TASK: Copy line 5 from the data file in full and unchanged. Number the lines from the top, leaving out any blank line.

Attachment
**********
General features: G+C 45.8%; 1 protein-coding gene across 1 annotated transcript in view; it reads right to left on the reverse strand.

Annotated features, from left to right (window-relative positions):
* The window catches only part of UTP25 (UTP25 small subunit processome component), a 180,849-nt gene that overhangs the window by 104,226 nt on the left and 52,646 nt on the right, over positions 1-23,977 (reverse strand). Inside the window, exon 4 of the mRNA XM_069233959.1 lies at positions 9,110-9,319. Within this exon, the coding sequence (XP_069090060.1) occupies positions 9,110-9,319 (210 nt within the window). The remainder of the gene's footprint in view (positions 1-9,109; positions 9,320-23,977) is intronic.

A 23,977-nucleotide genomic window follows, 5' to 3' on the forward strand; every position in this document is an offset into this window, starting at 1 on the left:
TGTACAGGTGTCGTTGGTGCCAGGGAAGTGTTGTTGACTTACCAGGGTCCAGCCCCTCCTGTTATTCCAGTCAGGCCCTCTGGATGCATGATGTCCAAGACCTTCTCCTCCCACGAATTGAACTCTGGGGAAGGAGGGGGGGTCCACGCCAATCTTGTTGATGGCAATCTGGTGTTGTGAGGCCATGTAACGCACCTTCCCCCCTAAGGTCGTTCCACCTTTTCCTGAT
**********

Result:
TGTACAGGTGTCGTTGGTGCCAGGGAAGTGTTGTTGACTTACCAGGGTCCAGCCCCTCCTGTTATTCCAGTCAGGCCCTCTGGATGCATGATGTCCAAGACCTTCTCCTCCCACGAATTGAACTCTGGGGAAGGAGGGGGGGTCCACGCCAATCTTGTTGATGGCAATCTGGTGTTGTGAGGCCATGTAACGCACCTTCCCCCCTAAGGTCGTTCCACCTTTTCCTGAT